Wright's Aerials

Aerial Photography - DIY Gallery

Oh how I feel for this man! What torment he has endured just to fix his TV aerial! He must have asked himself a hundred times whether it was all worthwhile, given the crap that’s on the telly these days.

I’ll try to reconstruct the angst-ridden events that led to the rooftop absurdity you see before you.

  1. A trip to the DIY shed. Items purchased were the aerial you see here, plus a short right- angle mast and a little bracket. The latter is for loft use really, but some of the sheds sell them without mentioning this limitation.
  2. The little bracket was fixed to the chimneystack. You can see it. Note that the first attempt was with woodscrews and little plastic plugs, but then a coach bolt and a big plug were added. The right-angle mast and the aerial were fitted.
  3. Reception was poor. It would be, quite obviously, because the location is screened from the transmitter, and a wideband aerial isn’t likely to work half as well as a grouped one, especially when it’s aligned without test equipment.
  4. It was ‘obvious’ to our hero that the aerial need to be ‘on a tall pole’. The tall pole was duly purchased (at an eye watering price I might add) from the DIY shed. How to fix a straight pole to a bracket that needs a right-angled one? Easy! Just tape the new pole and the old one together! The whole thing was fixed into the little bracket. The cable was extended, but you can’t tell how it was jointed. Not in a nice way, I’d guess.
  5. The whole thing fell over in a gentle breeze.  There’s no way you can get these brackets to hold something 6ft tall.
  6. Back to the DIY shed. By this time our hero would be on first name terms with the staff, who would help him select a 6” fasca bracket – the sort of thing that might be suitable for a small aerial on a 3ft mast.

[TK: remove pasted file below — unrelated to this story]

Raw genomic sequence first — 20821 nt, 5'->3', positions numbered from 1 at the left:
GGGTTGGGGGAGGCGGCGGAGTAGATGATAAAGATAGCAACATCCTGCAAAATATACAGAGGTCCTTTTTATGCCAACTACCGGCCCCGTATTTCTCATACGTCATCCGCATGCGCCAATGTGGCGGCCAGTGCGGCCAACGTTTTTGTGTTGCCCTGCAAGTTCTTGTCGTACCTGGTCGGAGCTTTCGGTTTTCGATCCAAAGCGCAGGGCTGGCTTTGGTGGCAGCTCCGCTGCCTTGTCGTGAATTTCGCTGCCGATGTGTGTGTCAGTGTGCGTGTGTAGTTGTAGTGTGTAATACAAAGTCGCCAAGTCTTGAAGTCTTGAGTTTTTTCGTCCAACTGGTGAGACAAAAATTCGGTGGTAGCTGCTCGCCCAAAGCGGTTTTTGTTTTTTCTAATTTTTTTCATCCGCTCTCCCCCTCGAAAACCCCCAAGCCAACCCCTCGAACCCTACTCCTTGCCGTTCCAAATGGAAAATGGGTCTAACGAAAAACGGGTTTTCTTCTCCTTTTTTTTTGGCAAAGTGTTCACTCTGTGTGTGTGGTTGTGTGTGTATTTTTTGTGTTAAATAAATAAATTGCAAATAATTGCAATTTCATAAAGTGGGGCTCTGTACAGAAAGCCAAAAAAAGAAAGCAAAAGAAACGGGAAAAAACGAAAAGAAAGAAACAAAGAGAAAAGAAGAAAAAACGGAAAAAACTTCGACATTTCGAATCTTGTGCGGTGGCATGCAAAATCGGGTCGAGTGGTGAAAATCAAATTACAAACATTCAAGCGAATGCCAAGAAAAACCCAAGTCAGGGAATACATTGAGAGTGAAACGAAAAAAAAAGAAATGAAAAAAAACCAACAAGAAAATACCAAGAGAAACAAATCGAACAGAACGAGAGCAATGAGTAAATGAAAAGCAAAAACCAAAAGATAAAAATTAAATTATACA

7. By now our man was losing it a bit. The attempt to fix the fascia bracket was pathetic, with woodscrews and plugs instead of anchor bolts. The mast was fixed in the bracket, and there it will stay until there’s a strong wind. The mast passes between the aerial elements and the cable hangs loose. The old chimney bracket remains in place because next door’s lashing wire has rusted away, and our man’s wire is supporting their aerial. One screw has been left half screwed in. . . ohh err . . .spooky or what! Remember, this man has been sorely tried by his TV aerial installing nightmare, and we don’t know what relationship issues were hanging on the outcome of this DIY endeavour. Was he attempting to tighten that screw when he suddenly realised the futility of the whole exercise? In his demoralised state, did that lead on to thoughts about the way his marriage was going sour, the fact that his kids despised him (“Other people’s dads can do DIY”) in fact the futility of his entire life, and then, ultimately, that of the whole of human existence?

Ladies and gentlemen — did he jump?

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